March 17th, 2020
Periodontal (perry-o-DON-tal) Disease is an infection and inflammation that affects the tissues and bone that support your teeth. It’s also called gum disease.
A surprisingly wide variety of bacteria are normally found in your mouth. When certain types of bacteria outgrow the others, this starts the process of gum disease.
When your gums are healthy, your gum tissues tightly hug each of your teeth. When you have gum disease, your gums pull away from your teeth. As the gum disease gets worse, the tissues and bones that support your teeth become damaged. Over time, your teeth may fall out or need to be removed. Treating periodontal disease in the early stages can help prevent tooth loss.
Gum disease has been linked to some other diseases. People with diabetes or heart disease are more likely to get gum disease. Strokes and high stress also may be related to gum disease. Researchers are still studying these links.
It is important to talk to your dentist if you suffer from any long-term health problem. Together, you can work out an oral care plan for your best oral and overall health.
If you notice any of the signs below, see your dentist. However, you can have gum disease and not notice any of these warning signs. That is why regular dental checkups are very important.
Plaque is a sticky film of bacteria that is always forming on your teeth. Bacteria that live in the plaque can make your gums become red, puffy and swollen. When plaque is left on your teeth and gums, it hardens. Hardened plaque is called tartar (TAR-ter) and can only be removed when your teeth are cleaned in the dental office.
Before professional dental cleaning
When your gums are red, puffy and swollen, they can start to pull away from your teeth. Spaces called pockets start to form between your gums and teeth. These pockets give bacteria a place to collect and grow. The bacteria in your pockets will cause your gum disease to get worse. These bacteria produce toxins, which causes your body to break down the gum tissues and bone around your teeth.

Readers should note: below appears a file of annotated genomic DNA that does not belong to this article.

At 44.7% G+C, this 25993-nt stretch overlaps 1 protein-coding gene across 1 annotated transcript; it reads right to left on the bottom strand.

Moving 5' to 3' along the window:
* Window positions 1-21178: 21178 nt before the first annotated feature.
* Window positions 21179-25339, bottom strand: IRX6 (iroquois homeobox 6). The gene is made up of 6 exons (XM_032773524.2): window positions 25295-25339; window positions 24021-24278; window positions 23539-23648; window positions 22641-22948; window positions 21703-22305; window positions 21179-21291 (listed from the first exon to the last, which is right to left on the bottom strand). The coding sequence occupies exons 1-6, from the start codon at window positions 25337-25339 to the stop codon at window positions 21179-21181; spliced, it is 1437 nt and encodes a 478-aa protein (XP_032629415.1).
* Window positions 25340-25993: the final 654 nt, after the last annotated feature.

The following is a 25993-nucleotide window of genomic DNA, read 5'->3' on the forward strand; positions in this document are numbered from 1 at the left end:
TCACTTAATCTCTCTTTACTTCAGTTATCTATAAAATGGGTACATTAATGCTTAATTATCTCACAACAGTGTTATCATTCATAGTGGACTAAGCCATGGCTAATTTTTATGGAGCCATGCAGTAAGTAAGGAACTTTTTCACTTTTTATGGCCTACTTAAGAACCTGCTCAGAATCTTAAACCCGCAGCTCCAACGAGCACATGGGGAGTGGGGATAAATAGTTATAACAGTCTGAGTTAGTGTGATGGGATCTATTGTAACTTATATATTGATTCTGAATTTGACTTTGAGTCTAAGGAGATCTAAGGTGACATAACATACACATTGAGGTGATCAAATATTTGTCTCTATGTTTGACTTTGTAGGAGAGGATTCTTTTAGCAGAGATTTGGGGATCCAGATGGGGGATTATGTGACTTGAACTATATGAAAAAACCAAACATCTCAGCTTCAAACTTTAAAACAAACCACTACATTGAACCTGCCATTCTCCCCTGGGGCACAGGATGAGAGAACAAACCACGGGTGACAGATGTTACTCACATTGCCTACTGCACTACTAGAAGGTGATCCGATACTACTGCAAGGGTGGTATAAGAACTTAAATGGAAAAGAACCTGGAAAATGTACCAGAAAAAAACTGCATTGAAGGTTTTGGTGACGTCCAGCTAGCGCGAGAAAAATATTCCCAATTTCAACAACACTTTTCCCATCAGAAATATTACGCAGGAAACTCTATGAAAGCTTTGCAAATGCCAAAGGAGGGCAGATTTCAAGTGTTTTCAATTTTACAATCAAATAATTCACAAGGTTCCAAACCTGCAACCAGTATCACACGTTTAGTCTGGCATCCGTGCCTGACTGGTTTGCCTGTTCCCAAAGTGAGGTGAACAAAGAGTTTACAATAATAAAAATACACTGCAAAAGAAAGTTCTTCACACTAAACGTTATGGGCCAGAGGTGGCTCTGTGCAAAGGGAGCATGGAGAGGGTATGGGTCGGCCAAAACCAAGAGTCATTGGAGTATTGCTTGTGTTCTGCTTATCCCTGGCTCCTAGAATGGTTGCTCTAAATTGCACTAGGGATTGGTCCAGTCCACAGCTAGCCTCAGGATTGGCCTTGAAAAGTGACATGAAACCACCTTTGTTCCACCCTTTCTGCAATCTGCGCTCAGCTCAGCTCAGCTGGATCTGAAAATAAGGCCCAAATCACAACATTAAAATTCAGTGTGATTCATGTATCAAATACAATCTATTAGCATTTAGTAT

It generally costs much less to keep your teeth and gums healthy than to wait until you have a problem that needs to be treated. These healthy habits can help:
Don’t use tobacco!
If you smoke, chew, or dip tobacco, then it is very important you quit. Using tobacco in any form slows down your healing and raises your chances of getting gum disease again or it getting worse if you already have it. Talk to your dentist or doctor about ways you can quit.
Anyone can get gum disease, but there are things raise your risk of getting it. These include:
Your teeth are held in place by gums, bone and connective tissues. Your gums tightly hug your teeth and there is little or no buildup of plaque and tartar on them.
The bacteria in plaque make your gums red, tender and swollen. Your gums might bleed at this stage. You can also have gingivitis and not have any signs of it.
In time, your body responds to the toxins that the bacteria produce by breaking down the gum tissues and bone around your teeth.
Your teeth become loose or fall out or need to be removed by a dentist. Loose or missing teeth can create problems, like making it hard for you to eat the foods you like.
Your dentist or hygienist uses an instrument called a periodontal probe to gently measure the depth of the pockets around each tooth. When your teeth are healthy, the pocket depth is 3 millimeters (mm) or less. Usually, the more severe the disease, the deeper the pocket, which give bacteria more room to grow and cause serious damage to your teeth, gums and bone.
Periodontal probe of healthy gums.
Periodontal probe showing a pocket forming between the tooth root and the gums.
Dental x-rays can check on the amount of bone that is supporting your teeth. If low bone levels are spotted, it could be a sign of damage from gum disease.
Healthy gums have bone that supports the teeth.
Gum disease can create bone loss.
You don’t have to lose teeth to periodontal disease. Brush, clean between your teeth, eat a healthy diet and schedule regular dental visits for a lifetime of healthy smiles.
Advanced Periodontitis image courtesy of Dr. John C. Hall.
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